The rock-star, cold-hardy apple from Minnesota.
Preparing Scion and Rootstock for Budding
Unlike grafting, budding is performed during the growing season, using live wood. This method can be a second chance to use rootstock if some of your grafts didn’t take. Budding is also a great option if you cannot obtain rootstocks or scion early enough for grafting. Finally, this is also a useful propagation technique if your scion supply is very limited.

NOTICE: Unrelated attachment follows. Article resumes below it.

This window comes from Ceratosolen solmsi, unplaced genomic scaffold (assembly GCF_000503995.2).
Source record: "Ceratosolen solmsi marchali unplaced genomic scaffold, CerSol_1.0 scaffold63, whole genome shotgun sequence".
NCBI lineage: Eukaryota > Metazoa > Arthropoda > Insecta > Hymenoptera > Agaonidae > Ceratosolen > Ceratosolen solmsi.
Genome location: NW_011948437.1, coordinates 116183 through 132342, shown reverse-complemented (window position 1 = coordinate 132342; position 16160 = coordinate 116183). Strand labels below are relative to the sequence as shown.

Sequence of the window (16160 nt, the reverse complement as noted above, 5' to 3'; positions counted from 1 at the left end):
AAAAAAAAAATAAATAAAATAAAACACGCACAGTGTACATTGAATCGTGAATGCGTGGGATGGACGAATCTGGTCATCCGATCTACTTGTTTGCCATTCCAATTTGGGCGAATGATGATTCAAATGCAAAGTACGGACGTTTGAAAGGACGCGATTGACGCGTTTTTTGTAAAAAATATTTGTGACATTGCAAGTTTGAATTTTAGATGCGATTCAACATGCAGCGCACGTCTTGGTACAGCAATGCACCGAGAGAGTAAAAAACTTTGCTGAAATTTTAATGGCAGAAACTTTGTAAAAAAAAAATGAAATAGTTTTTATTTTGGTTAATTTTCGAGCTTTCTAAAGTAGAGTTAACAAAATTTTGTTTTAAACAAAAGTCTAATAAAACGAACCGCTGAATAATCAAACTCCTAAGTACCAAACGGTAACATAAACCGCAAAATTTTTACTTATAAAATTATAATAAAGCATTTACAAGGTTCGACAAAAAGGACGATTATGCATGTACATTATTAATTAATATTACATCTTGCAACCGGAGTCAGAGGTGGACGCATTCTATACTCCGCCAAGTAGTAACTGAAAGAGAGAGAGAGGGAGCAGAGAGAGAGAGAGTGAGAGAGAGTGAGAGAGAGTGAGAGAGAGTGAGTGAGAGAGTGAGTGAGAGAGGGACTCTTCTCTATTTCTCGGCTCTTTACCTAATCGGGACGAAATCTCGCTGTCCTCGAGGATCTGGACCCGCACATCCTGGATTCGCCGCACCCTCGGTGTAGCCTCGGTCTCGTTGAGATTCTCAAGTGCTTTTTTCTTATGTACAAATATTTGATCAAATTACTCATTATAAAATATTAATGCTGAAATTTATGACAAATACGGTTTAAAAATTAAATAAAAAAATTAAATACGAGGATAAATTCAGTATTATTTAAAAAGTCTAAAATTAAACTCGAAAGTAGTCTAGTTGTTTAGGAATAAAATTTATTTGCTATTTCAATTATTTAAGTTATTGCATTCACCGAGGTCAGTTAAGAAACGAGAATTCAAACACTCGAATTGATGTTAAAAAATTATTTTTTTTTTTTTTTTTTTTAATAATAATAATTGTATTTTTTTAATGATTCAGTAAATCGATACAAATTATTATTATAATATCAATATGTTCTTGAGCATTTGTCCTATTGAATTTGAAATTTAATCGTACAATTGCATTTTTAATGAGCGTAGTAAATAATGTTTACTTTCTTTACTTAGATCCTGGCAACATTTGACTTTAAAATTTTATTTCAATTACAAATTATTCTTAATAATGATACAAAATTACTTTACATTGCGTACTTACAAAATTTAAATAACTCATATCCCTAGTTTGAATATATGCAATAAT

- Plant your rootstock. Do this in the spring in well-prepared soil, 1 foot apart. Keep these well watered. No special care is needed beside weeding and watering.
- Cut your budwood around August 15. This should be new growth, about the thickness of a pencil (1/4").
- As soon as you cut the wood, remove the leaves, attach a label if necessary, and wrap it in a wet towel.
- Keep your scion cool and moist. Wrap it in a damp towel and put it in a plastic bag. A typical refrigerator is 37ºF and this is a perfect temperature, but only if there is no fruit in the fridge. Fruit emits ethylene gas, which will damage your scion. Ideally, you would bud your rootstocks immediately. This wood cannot be stored for more than a week.
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